Itâ€™s all about the spread â€“ the difference between home values now and what they might be in the future.
Let me demonstrate with some fictional numbers: if your home is worth $100,000 in the current market and the home you wish to move up to is $200,000, you have a spread of $100,000. If the market increases 10%, then your home will be worth $110,000 and the home you are buying will be listed at $220,000, or a spread of $110,000.
In this scenario, if you wait until home values increase 10%, it will cost you $10,000 more to move then than if you do so now.
Another factor to add to the equation is the cost of the money required to make the move. Again, itâ€™s about the spread, but the spread this time has to do with loan percentages. Letâ€™s imagine that you financed the entire existing $100,000 for your existing home and the going rate at the time was 6.5%. If you move up and secure a larger home at $200,000 and finance at the same rate, you would simply double the mortgage amount for a payment of $1,264.14.
If you managed to finance your new purchase at 5%, you would have a differential of 1.5% a payment of $1,073.64 and an actual spread of $190.50 a month. Over a five year period of time, this spread would add up to $11,430 of savings.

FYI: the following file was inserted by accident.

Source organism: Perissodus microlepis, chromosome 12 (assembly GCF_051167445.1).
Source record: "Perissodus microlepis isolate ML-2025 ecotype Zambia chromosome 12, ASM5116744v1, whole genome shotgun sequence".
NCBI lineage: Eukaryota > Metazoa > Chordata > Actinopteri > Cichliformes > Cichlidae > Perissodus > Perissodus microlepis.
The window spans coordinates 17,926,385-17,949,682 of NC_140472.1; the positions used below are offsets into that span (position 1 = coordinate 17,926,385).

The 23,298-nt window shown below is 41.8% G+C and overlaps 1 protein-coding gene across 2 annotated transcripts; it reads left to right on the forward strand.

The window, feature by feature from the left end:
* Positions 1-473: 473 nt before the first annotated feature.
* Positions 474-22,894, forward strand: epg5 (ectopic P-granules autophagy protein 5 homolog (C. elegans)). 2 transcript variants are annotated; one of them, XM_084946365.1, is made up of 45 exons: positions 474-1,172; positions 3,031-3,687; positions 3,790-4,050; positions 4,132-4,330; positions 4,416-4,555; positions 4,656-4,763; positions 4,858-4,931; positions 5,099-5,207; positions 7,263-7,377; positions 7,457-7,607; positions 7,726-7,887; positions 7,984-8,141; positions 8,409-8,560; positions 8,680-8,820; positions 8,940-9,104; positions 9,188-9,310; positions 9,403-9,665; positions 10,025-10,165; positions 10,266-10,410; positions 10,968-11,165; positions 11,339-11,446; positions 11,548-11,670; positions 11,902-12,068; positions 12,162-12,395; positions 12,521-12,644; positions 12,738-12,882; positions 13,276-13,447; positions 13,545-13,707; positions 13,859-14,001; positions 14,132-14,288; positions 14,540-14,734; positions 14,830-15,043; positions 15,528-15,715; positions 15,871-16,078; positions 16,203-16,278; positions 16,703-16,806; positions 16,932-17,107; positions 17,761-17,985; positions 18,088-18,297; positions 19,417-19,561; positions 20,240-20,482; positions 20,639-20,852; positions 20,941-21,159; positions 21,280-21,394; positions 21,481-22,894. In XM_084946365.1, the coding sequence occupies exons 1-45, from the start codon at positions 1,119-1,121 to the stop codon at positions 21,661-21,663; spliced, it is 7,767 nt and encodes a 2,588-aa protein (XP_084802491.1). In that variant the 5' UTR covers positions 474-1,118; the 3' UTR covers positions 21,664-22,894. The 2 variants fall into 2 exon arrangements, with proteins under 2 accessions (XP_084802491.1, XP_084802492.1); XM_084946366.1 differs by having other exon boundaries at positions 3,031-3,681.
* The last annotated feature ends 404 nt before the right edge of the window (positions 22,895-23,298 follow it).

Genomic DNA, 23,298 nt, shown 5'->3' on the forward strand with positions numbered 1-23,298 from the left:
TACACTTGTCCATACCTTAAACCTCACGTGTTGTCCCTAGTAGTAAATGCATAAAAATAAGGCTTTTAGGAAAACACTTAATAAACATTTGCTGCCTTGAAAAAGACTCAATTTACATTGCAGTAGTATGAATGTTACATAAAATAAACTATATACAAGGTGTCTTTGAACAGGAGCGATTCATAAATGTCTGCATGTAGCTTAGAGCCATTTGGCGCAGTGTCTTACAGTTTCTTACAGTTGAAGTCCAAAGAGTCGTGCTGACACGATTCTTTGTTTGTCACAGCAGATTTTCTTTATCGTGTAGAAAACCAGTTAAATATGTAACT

The last spread to consider is property taxes. If you bought your existing home for $50,000 and it is currently worth $100,000, in California, because of Prop 13, you are still only paying yearly property taxes of $625.00 a year. If you purchase a new home now for $200,000, your yearly tax bill will shoot up to $2,500.00 for a spread of $1,875.00 a year. This spread will exist for as long as you own your new home. However, if you wait to move up until the new home is worth $250,000, your new tax bill will be $3,125.00, or a spread of $2,500.00 a year. Every year for as long as you own the home. That is quite a spread.
When you consider that the actual numbers involved in a move-up are much higher, the spread numbers become truly significant amounts of money. Wise investors look at all the options and then manage the spread to their advantage. Iâ€™d recommend that you put all the numbers on a spread sheet and crunch various scenarios.
And you may discover that with current low prices, low interest rates AND lower taxes, the spread may be saying that now might be a very good time to move indeed.